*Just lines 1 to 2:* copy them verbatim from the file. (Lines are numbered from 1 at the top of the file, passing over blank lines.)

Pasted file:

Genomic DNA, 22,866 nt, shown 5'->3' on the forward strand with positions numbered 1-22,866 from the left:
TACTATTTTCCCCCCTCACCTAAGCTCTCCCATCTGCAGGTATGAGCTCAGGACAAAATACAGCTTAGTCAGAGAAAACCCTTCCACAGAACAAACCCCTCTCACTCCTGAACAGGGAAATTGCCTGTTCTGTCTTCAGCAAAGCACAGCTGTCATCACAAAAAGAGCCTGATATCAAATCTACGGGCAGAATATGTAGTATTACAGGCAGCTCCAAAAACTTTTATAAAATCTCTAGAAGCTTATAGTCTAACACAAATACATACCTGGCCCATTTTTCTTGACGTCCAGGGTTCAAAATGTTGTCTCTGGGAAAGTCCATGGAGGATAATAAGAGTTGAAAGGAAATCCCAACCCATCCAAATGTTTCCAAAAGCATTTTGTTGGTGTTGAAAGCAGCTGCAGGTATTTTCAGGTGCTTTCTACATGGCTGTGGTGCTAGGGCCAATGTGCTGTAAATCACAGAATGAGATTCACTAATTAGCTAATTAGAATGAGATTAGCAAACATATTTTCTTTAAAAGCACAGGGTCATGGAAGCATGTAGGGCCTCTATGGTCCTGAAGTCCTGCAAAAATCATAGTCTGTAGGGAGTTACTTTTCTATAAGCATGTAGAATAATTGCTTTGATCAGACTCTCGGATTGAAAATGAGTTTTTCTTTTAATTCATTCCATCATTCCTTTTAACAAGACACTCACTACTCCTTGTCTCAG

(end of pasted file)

Genomic DNA, 22,866 nt, shown 5'->3' on the forward strand with positions numbered 1-22,866 from the left:
TACTATTTTCCCCCCTCACCTAAGCTCTCCCATCTGCAGGTATGAGCTCAGGACAAAATACAGCTTAGTCAGAGAAAACCCTTCCACAGAACAAACCCCTCTCACTCCTGAACAGGGAAATTGCCTGTTCTGTCTTCAGCAAAGCACAGCTGTCATCACAAAAAGAGCCTGATATCAAATCTACGGGCAGAATATGTAGTATTACAGGCAGCTCCAAAAACTTTTATAAAATCTCTAGAAGCTTATAGTCTAACACAAATACATACCTGGCCCATTTTTCTTGACGTCCAGGGTTCAAAATGTTGTCTCTGGGAAAGTCCATGGAGGATAATAAGAGTTGAAAGGAAATCCCAACCCATCCAAATGTTTCCAAAAGCATTTTGTTGGTGTTGAAAGCAGCTGCAGGTATTTTCAGGTGCTTTCTACATGGCTGTGGTGCTAGGGCCAATGTGCTGTAAATCACAGAATGAGATTCACTAATTAGCTAATTAGAATGAGATTAGCAAACATATTTTCTTTAAAAGCACAGGGTCATGGAAGCATGTAGGGCCTCTATGGTCCTGAAGTCCTGCAAAAATCATAGTCTGTAGGGAGTTACTTTTCTATAAGCATGTAGAATAATTGCTTTGATCAGACTCTCGGATTGAAAATGAGTTTTTCTTTTAATTCATTCCATCATTCCTTTTAACAAGACACTCACTACTCCTTGTCTCAG